ROI on Medicaid dollars | Transparency on agenda | Comparing 1954 to 2014

With our conference now about 7 weeks away (we released our Topical Agenda yesterday), things are starting to move quickly!  So quickly, in fact, that we had the wrong link to register in yesterday’s email!  Here’s the correct one.

While the second time may be the charm when it comes to registration links, we’ve got 5 Things We’re Watching in Alaskan healthcare for you below.

DJ 5 things updated

1. Medicaid:  $147m (state) would return $2.1b (federal)

Mark Trahant is a long time political observer and writer in the Lower 48.  He’s now in his 2nd year as the Chair of the Journalism Dept at UAA.  He has written a thoughtful piece on the implications of expanding (or not expanding) Medicaid in various states in the US, with particular attention to the native health system.

Drawing on a recent Urban Institute study, Trahant says that “In Alaska, an investment of $147 million would return $1.5 billion in Medicaid funding and another $.6 billion in hospital reimbursements.”  On a related note, this month’s Medicaid Reform Advisory Group has cancelled its Aug 21st meeting, leaving only two scheduled meetings left for this year.


2. Transparency on the agenda at State of Reform

Last month, we featured the question of transparency and an all payer claims database.  I linked to a policy brief getting shopped by the Health Care Commission, and mentioned both plans and provider voices — which is why I’m so excited to preview for you one of our panels on transparency at our October 9th health policy conference.

The panel will include Dr. Bruce Kiessling from Primary Care Associates (and self-identified provocateur), Eric Earling from Premera (one of the sharpest communicators in health care today) and Deb Erickson of the Health Care Commission (one of Alaska health care’s long-time insiders).

3. Primary: $100 per voter in outside spending

Dan Sullivan won the Republican Senate Primary on Tuesday, setting him up to face Mark Begich in the general election this fall.  Because this race is likely to impact control of the US Senate, it’s likely to continue to draw waves of outside money.  Much of that money is likely to be focused on health care and health policy.

The ADN reported $15m in outside spending from groups trying to influence the primary (just the primary!) – reportedly the greatest level of spending ever in Alaska.  With about 150,000 total votes cast in the primary, that equals about $100 spent per voter by outside groups trying to influence the election.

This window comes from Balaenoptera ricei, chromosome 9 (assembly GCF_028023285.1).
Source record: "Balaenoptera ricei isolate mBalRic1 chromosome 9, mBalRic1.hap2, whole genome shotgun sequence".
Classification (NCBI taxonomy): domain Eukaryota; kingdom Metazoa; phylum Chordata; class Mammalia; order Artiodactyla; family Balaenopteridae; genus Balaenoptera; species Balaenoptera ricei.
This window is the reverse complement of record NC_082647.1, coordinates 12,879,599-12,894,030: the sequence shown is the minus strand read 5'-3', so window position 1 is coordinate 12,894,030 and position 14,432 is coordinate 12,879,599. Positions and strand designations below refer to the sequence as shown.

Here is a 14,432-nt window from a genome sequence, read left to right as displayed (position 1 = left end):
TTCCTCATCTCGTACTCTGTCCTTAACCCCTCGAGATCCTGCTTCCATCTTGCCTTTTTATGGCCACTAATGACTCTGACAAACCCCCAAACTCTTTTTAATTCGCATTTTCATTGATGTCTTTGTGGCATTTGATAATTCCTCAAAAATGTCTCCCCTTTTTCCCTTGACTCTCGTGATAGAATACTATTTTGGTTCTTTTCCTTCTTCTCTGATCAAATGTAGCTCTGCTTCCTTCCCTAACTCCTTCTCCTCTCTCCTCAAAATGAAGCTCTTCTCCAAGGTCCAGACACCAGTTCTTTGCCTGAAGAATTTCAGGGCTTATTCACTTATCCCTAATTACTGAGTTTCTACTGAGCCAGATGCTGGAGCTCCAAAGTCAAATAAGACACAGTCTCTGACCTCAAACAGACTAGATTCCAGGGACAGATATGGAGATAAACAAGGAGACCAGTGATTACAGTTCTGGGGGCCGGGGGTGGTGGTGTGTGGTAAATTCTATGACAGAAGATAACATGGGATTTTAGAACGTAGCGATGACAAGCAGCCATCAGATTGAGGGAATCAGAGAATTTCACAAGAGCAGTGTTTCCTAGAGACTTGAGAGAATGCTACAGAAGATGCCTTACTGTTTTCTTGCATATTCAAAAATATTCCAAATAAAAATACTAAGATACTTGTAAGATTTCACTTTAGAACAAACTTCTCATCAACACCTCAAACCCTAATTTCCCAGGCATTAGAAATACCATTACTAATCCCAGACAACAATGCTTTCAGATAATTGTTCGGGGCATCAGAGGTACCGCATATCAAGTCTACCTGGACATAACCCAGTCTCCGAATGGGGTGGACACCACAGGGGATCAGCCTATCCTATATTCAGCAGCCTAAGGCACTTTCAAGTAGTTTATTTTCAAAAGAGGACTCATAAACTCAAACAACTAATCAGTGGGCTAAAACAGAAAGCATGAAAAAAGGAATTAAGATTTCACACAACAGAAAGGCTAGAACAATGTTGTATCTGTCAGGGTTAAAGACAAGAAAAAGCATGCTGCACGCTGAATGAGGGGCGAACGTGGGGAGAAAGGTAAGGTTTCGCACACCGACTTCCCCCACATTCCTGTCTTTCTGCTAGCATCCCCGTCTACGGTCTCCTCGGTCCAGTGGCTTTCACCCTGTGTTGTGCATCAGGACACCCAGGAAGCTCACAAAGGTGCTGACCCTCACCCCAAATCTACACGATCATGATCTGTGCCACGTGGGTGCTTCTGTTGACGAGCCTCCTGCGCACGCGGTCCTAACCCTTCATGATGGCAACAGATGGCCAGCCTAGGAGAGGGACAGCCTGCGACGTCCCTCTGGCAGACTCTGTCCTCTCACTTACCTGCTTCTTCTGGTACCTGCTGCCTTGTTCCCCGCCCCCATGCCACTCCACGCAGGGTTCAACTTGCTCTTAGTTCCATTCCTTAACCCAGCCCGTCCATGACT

4. Moving backwards on tele-health?

HB 281 on Gov. Parnell’s desk may have the unintended consequence of limiting access to providers via tele-health services.  The bill implicitly excludes out of state providers from protection from sanctions by prescribing drugs for patients – protections afforded to providers in Alaska. Because so much behavioral health care is provided by tele-medicine, the Alaska Behavioral Health Association is sounding the alarm.

From a recent email from their Executive Director, Tom Chard:  “Out of state medical providers, concerned that they may face being sanctioned, have already started questioning their continued involvement in partnering to provide care for Alaskans.”  This would seem to be a potential burden to the larger health care systems, too – Providence, PeaceHealth, Alaska Regional – which can draw upon out of state provider resources for patient care.

5. Health problems: “political, administrative, fiscal”

The Health Care Commission is engaging in a unique research project comparing the state of health care in Alaska in 2014 to that of 1954 and 1984.  It draws upon a recently re-discovered Parran Report (1954) and the 1984 State Health Plan for Alaska, as well as new data to be released next month.

While much is different in 2014, I’m particularly struck by what is the same.  The 1954 report (pg 14) claimed “The health problems here are essentially political, administrative and fiscal.”  That politics and money – both private and public – influence health care today is commonly accepted, but it is a surprise to see it called out this way in 1954.

Likewise, the 1984 document (pg 17) says the “priorities for the State Health Plan are:  mental health problems, alcohol abuse.”  There are five other priorities on the list, but these are at the top – like a recent Mat-Su Community Health Needs Assessment found in 2013.  It seems the more things change…